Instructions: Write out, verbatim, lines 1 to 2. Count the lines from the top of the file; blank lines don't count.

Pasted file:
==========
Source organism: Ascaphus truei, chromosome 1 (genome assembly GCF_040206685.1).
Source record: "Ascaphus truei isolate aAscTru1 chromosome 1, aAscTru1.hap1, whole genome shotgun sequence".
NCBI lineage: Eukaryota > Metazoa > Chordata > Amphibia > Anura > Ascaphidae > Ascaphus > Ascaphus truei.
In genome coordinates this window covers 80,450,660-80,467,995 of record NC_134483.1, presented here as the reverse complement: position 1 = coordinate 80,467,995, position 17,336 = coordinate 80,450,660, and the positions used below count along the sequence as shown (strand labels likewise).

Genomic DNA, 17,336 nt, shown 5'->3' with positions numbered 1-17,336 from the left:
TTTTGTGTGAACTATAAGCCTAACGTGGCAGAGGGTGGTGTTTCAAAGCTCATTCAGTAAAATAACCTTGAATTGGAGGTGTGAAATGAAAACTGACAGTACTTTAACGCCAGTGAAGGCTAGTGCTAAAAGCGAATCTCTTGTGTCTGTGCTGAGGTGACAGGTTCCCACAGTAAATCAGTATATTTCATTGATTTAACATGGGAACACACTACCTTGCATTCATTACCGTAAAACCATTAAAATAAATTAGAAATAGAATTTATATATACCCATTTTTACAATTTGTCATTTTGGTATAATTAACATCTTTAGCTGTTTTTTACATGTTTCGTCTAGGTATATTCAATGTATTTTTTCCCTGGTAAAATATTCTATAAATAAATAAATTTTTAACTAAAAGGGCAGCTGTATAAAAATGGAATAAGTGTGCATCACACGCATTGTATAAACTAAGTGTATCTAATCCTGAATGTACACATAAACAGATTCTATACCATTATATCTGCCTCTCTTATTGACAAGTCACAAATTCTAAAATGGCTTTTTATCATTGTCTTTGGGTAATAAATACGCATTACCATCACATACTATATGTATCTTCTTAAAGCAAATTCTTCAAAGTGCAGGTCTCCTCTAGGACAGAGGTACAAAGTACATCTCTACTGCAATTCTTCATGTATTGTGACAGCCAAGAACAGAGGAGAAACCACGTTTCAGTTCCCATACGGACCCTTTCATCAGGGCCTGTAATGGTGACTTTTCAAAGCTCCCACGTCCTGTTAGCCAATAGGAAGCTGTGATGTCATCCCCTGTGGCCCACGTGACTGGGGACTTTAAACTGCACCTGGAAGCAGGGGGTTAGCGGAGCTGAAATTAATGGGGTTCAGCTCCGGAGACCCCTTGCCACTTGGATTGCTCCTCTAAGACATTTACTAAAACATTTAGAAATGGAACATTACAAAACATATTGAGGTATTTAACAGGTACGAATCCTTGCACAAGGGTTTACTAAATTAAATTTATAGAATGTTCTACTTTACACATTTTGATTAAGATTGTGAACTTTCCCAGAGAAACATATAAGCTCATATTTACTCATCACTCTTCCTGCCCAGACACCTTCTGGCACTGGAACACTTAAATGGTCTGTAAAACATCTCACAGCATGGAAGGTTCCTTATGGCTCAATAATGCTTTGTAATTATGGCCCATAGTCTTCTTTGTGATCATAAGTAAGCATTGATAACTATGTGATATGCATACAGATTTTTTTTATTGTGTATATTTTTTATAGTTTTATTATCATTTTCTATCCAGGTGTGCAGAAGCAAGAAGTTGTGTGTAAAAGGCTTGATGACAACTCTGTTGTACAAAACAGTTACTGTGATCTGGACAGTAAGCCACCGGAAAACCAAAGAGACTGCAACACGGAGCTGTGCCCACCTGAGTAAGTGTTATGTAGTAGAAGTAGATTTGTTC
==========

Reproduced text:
Source organism: Ascaphus truei, chromosome 1 (genome assembly GCF_040206685.1).
Source record: "Ascaphus truei isolate aAscTru1 chromosome 1, aAscTru1.hap1, whole genome shotgun sequence".